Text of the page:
PayScale’s VIP Blog Roundup: Using Facebook for Work (Without Looking Like a Slacker)
When is a time-waster like Facebook anything but? When it’s your job. For social media managers and people in similar occupations, spending time on Facebook and Twitter isn’t a distraction from their job – it is the job. The trouble starts when your job description includes social media, but lots of other duties as well; when a co-worker sees you scrolling through feeds, they’re apt to think you’re squandering company time. In this week’s roundup, we look at some expert advice on not looking lazy when you’re working hard; plus, how to get followers for your blog and how to impress prospective employers online.
(Photo Credit: melenita2012/Flickr)
Alison Green at Ask a Manager: Using Facebook for Work, Without Looking Like I’m Goofing Off
A reader writes in to ask:
I work in a large nonprofit, on a team of two that manages one program. I recently created a Facebook page and LinkedIn group for our program. Additionally, I created and curate an internal newsletter in which I summarize relevant articles and share them with staff that have opted in; to collect the articles that I include I use twitter, Facebook, and wide variety of websites (traditional news outlets, new media sites like Buzzfeed and Vox, blogs, etc.). All told, I spend at least an hour a day on social media and news sites for work.
We work in an open office plan, and I worry that people get the wrong impression when they see me with multiple tabs of twitter feeds and blog posts open when they walk by… Is there anything I could or should do about this?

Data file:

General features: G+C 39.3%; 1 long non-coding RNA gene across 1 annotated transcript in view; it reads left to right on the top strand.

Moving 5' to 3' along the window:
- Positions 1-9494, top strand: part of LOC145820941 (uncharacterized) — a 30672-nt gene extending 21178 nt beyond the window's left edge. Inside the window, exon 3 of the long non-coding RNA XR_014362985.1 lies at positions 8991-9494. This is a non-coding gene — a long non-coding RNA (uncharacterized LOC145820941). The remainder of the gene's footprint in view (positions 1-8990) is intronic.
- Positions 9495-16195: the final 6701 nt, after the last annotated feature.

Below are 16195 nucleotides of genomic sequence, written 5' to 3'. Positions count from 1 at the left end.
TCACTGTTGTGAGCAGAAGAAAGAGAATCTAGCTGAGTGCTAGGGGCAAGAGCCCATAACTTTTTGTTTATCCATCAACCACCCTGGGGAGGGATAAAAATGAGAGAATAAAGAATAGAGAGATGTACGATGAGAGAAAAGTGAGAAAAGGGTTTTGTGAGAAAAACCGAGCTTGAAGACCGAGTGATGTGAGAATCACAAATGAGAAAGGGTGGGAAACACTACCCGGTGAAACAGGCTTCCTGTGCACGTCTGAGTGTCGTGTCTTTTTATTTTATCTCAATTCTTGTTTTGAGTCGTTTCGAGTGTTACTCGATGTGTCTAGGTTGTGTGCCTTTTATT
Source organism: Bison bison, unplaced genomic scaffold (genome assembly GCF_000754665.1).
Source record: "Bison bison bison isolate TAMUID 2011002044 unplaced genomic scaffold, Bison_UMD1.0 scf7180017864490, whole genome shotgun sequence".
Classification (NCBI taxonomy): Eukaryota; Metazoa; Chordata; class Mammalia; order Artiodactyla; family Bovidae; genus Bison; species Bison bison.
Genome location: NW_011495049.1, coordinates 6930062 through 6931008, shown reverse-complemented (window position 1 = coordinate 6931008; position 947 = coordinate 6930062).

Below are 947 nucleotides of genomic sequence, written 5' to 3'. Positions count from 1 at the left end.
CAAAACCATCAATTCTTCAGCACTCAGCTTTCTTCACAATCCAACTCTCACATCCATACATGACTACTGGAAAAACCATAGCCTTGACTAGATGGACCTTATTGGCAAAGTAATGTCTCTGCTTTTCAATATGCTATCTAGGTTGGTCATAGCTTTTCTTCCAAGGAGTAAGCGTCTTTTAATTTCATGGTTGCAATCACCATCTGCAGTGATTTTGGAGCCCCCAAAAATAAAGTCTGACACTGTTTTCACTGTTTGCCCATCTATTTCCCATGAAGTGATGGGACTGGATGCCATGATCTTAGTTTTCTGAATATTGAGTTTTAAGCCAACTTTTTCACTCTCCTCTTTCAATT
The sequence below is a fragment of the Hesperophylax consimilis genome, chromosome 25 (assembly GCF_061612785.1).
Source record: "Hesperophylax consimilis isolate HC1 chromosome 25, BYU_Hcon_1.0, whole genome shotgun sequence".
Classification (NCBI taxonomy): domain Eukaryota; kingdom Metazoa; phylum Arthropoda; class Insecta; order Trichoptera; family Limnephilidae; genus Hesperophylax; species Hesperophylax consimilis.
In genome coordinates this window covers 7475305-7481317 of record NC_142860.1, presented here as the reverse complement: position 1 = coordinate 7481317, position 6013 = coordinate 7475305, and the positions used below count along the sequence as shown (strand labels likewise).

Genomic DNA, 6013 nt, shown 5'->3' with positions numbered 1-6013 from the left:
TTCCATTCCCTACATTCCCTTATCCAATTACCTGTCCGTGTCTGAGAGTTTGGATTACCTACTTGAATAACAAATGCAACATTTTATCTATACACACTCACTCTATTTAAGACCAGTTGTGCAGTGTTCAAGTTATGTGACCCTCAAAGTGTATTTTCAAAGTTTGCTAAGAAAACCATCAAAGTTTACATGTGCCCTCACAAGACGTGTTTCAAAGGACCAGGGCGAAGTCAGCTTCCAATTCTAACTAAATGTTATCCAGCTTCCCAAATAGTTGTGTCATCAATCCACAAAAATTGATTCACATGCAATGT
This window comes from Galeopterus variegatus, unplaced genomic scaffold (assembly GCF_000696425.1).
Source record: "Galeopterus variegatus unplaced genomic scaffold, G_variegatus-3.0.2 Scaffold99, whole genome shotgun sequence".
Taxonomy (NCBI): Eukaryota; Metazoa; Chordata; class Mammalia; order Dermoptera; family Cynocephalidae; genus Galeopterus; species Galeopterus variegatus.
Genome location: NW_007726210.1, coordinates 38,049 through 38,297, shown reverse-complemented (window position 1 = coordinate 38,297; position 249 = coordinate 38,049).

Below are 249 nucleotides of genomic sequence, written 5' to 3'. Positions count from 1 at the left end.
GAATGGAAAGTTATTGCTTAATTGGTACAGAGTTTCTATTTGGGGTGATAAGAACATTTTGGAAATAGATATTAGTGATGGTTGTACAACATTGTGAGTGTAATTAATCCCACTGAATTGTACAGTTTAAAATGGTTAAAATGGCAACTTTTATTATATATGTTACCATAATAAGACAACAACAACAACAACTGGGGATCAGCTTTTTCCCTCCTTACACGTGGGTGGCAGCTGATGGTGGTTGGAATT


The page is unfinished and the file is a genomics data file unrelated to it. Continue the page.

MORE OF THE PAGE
Alison’s advice is good for anyone who does similar work at their job … or anyone who might have the tendency to overthink things like this. (In other words: most of us.)
Terri Webster Schrandt at Perspectives on Life, Work, and Leisure: How to Get 700 Followers on Your Blog
“I recently reached another milestone with over 700 followers on my blog,” writes Schrandt.
If you keep a personal blog for professional reasons, you know what a big deal that is. If you also try to keep up with social media, you know how easy it is to lose steam on the longform end and invest all your branding energy in social. The goal is to balance the two so that you can build something lasting, while expanding your reach.
In short, Schrandt says, it’s hard to sustain a blog without social networking, but if you use social the right way, you can build an audience for your writing and get followers for your blog itself.
Before the internet, all you had to show for yourself was a resume, cover letter, and maybe a portfolio of work. Now, technology makes it easier than ever to show prospective employers what you’ve got to offer. Of course, the downside of that is that expectations have gone up accordingly.
“Recruiters, human resources, and hiring managers are searching online for talent,” Morgan writes. “Some use LinkedIn, some search the Internet, and some do both. Employers are also checking you out online. They’ll search for your name using Google or LinkedIn. The information you share online, or lack thereof, will determine whether or not you get called!”
In her post, Morgan tells you what will impress employers the most.
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